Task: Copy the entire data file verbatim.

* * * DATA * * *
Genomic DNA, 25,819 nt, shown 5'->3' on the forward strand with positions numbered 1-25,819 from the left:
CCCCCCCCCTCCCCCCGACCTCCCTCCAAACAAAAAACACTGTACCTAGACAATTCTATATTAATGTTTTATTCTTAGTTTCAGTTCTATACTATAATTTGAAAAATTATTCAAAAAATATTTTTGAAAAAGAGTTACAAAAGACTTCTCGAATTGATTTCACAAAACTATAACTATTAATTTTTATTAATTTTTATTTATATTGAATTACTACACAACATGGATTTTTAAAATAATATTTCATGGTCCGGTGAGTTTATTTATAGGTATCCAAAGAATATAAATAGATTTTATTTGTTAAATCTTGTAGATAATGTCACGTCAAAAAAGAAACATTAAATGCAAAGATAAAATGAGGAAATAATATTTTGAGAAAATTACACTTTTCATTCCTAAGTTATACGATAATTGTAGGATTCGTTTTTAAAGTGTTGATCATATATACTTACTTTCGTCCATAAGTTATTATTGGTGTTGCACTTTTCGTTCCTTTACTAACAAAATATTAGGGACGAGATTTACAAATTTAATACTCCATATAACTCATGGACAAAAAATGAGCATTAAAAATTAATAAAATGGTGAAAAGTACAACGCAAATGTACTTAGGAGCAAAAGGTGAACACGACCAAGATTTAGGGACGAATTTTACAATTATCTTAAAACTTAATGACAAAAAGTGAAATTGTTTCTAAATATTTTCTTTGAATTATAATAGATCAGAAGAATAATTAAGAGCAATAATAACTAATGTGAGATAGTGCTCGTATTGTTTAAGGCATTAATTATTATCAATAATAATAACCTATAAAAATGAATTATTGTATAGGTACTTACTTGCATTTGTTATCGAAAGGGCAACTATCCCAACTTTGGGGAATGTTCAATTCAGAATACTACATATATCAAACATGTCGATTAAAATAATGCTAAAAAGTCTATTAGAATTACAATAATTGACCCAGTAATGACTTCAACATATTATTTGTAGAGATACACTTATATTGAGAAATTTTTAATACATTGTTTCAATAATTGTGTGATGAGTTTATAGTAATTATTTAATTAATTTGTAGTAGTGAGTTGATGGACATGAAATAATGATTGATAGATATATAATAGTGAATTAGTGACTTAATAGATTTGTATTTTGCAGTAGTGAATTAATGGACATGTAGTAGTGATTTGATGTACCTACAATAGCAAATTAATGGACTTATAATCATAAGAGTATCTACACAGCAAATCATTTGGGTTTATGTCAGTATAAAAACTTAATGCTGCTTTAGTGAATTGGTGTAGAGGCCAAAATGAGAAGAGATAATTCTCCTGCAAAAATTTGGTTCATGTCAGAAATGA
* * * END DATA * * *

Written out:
Genomic DNA, 25,819 nt, shown 5'->3' on the forward strand with positions numbered 1-25,819 from the left:
CCCCCCCCCTCCCCCCGACCTCCCTCCAAACAAAAAACACTGTACCTAGACAATTCTATATTAATGTTTTATTCTTAGTTTCAGTTCTATACTATAATTTGAAAAATTATTCAAAAAATATTTTTGAAAAAGAGTTACAAAAGACTTCTCGAATTGATTTCACAAAACTATAACTATTAATTTTTATTAATTTTTATTTATATTGAATTACTACACAACATGGATTTTTAAAATAATATTTCATGGTCCGGTGAGTTTATTTATAGGTATCCAAAGAATATAAATAGATTTTATTTGTTAAATCTTGTAGATAATGTCACGTCAAAAAAGAAACATTAAATGCAAAGATAAAATGAGGAAATAATATTTTGAGAAAATTACACTTTTCATTCCTAAGTTATACGATAATTGTAGGATTCGTTTTTAAAGTGTTGATCATATATACTTACTTTCGTCCATAAGTTATTATTGGTGTTGCACTTTTCGTTCCTTTACTAACAAAATATTAGGGACGAGATTTACAAATTTAATACTCCATATAACTCATGGACAAAAAATGAGCATTAAAAATTAATAAAATGGTGAAAAGTACAACGCAAATGTACTTAGGAGCAAAAGGTGAACACGACCAAGATTTAGGGACGAATTTTACAATTATCTTAAAACTTAATGACAAAAAGTGAAATTGTTTCTAAATATTTTCTTTGAATTATAATAGATCAGAAGAATAATTAAGAGCAATAATAACTAATGTGAGATAGTGCTCGTATTGTTTAAGGCATTAATTATTATCAATAATAATAACCTATAAAAATGAATTATTGTATAGGTACTTACTTGCATTTGTTATCGAAAGGGCAACTATCCCAACTTTGGGGAATGTTCAATTCAGAATACTACATATATCAAACATGTCGATTAAAATAATGCTAAAAAGTCTATTAGAATTACAATAATTGACCCAGTAATGACTTCAACATATTATTTGTAGAGATACACTTATATTGAGAAATTTTTAATACATTGTTTCAATAATTGTGTGATGAGTTTATAGTAATTATTTAATTAATTTGTAGTAGTGAGTTGATGGACATGAAATAATGATTGATAGATATATAATAGTGAATTAGTGACTTAATAGATTTGTATTTTGCAGTAGTGAATTAATGGACATGTAGTAGTGATTTGATGTACCTACAATAGCAAATTAATGGACTTATAATCATAAGAGTATCTACACAGCAAATCATTTGGGTTTATGTCAGTATAAAAACTTAATGCTGCTTTAGTGAATTGGTGTAGAGGCCAAAATGAGAAGAGATAATTCTCCTGCAAAAATTTGGTTCATGTCAGAAATGA